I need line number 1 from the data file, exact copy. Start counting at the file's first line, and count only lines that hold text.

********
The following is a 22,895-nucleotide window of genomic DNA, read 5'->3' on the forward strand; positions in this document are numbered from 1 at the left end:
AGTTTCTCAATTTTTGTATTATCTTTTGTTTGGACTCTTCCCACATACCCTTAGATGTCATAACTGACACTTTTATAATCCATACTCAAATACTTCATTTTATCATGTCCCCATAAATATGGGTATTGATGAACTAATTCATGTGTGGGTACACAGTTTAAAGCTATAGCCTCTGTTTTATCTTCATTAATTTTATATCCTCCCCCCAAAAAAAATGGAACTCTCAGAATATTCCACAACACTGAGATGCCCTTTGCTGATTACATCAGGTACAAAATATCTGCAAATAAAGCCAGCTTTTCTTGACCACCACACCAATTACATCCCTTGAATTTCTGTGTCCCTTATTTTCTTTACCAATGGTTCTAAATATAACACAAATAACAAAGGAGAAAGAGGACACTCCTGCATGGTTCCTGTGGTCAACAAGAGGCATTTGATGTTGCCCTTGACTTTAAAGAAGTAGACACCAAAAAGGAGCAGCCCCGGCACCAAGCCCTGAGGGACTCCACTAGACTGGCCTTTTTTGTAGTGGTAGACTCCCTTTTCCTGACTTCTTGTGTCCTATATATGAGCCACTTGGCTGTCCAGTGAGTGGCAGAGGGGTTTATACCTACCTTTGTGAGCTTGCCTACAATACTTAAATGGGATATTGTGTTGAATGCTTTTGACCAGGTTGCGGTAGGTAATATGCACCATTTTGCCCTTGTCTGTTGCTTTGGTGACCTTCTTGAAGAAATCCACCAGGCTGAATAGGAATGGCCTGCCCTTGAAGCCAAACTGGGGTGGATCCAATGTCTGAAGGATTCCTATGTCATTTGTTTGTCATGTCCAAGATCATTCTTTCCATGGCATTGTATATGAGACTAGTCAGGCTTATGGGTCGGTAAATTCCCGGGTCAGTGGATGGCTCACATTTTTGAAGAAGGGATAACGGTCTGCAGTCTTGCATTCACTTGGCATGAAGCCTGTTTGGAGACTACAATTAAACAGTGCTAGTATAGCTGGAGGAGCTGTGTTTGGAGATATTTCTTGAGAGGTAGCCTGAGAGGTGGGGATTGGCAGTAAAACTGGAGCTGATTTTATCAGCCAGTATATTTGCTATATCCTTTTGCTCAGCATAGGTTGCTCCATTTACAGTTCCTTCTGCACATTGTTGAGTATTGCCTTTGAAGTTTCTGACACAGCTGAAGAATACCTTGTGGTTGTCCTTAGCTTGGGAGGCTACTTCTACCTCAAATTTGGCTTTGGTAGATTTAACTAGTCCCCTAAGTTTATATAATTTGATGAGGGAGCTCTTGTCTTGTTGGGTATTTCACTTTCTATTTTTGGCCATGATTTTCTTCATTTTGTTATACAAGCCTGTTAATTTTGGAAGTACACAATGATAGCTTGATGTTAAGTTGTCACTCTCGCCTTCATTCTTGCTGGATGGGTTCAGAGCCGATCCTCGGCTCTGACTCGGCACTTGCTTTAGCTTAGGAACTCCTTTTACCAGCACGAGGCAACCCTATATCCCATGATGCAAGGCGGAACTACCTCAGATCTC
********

The following is a 22,895-nucleotide window of genomic DNA, read 5'->3' on the forward strand; positions in this document are numbered from 1 at the left end: